Client interview instrument for the collection institutional clients by interview the client and/or informal carer and/or formal carer in cases of incapacity of the client. Data include, basic identification, background information on home/life situation, subjective IADL, ADL and need of help subjective QoC, subjective QoL scales: WHOQOL-Bref, PGCMS. For demented clients Subjective QoL Scales are the folllowing: Qualid and Cornell- depression scale.
Q-MAT - Quality Matrix- is a monitoring and strategic planning tool for higher level care managers. Its underlying matrix brings together quality indicators for the three stakeholders clients, professionals and managers, differentiated in input, process and outcome quality, with the outcome quality split again into documented (e.g. in care and managerial documentation) outcome and into subjective outcome (to be gained from interviews with the stakeholders). In another sub-dimension, for each of the three stakeholders four quality dimensions are considered: quality concepts, procedures, resources and cooperation. Bringing these three sub-dimensions together, a matrix with 3x4x4=48 cells is constituted. This matrix is usable for quality imaging through a comprehensive but concise picture, e.g. with help of traffic lights to show the quality in each cell. The matrix is also a base for benchmarking, e.g. between care units of a bigger provider and it can be used for a well balanced planning and goal setting by the care manager, as it addresses all managerial quality aspects at a time. The consortioum is looking for continuation project to fully develop the matrix and software that support the use of it.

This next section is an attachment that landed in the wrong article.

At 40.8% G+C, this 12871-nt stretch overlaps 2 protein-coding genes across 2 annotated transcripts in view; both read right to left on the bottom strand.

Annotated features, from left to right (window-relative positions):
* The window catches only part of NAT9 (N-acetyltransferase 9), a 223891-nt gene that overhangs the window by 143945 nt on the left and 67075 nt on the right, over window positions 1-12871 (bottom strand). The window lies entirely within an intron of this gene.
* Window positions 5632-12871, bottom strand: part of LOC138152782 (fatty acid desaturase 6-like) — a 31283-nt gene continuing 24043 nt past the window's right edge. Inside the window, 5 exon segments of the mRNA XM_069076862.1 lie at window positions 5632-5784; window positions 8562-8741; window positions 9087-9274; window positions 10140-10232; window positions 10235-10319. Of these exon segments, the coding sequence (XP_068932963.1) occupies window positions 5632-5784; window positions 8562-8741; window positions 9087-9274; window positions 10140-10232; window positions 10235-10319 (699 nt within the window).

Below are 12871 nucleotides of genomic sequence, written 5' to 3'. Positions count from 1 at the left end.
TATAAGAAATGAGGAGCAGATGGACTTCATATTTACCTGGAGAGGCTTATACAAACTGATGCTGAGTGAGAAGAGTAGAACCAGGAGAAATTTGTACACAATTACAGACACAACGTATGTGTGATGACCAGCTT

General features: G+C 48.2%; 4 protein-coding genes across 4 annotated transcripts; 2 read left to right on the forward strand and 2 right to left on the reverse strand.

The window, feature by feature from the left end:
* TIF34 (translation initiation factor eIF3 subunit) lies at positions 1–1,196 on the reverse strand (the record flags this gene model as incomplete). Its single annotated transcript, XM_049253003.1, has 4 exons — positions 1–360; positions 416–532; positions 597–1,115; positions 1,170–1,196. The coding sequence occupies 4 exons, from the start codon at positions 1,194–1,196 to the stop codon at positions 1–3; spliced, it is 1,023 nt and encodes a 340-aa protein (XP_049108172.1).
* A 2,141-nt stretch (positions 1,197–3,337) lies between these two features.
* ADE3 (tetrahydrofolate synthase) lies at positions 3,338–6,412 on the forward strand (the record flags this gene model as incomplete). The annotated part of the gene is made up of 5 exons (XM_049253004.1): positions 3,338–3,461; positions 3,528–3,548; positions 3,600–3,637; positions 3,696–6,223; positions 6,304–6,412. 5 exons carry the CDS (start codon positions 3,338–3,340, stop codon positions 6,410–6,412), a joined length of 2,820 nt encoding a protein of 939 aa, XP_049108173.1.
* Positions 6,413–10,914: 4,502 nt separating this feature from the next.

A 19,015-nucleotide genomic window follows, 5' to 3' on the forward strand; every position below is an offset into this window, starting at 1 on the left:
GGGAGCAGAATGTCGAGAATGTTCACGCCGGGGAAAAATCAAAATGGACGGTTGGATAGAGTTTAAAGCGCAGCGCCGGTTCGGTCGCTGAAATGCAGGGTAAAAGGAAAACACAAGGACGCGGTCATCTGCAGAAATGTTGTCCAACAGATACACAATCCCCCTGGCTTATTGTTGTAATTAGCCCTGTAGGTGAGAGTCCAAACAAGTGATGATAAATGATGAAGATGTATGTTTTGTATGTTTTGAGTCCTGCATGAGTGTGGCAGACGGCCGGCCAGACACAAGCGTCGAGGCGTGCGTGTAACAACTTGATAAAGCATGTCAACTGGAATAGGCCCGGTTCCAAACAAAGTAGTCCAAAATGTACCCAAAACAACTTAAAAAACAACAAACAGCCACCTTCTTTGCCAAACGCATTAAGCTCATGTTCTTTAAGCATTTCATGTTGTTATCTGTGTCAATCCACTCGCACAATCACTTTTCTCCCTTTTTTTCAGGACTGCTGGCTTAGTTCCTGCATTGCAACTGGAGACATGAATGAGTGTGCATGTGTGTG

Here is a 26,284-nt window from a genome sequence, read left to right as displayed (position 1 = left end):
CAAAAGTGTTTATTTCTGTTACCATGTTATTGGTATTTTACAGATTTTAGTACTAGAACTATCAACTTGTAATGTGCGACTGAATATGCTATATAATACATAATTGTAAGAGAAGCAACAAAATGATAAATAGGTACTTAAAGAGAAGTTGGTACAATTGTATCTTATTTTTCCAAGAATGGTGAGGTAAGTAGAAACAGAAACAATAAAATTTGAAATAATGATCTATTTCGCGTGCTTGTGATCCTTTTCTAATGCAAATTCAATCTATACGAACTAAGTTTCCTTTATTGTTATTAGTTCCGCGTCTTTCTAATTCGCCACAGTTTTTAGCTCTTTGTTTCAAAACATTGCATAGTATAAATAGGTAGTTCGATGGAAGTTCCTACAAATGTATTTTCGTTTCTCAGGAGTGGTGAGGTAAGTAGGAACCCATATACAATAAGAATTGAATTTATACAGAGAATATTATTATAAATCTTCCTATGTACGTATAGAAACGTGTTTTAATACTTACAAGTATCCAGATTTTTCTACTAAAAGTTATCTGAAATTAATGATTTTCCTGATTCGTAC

Care-Related Quality of Life in old age. The concept and empirical exploration. Vaarama M, Pieper R, Sixsmith A.,In: Mollenkopf, H. & Walker, A. 2006: Quality of life in old age. Springer Science and Business Media. New York. (In print). This paper based on the results of Care Keys.
Theoretical model of Care related Quality of life, which guides research and evaluation of quality of life and quality of care of care dependet old people. The model is published in the www.carekeys.net/research findings (deliverable 9.6 Care-related Quality of Life - exploring a model Marja Vaarama , Richard Pieper, Petteri Hertto & Andrew Sixsmith). Later in Mollenkopf H& Walker A 2006. Quality of life in old age.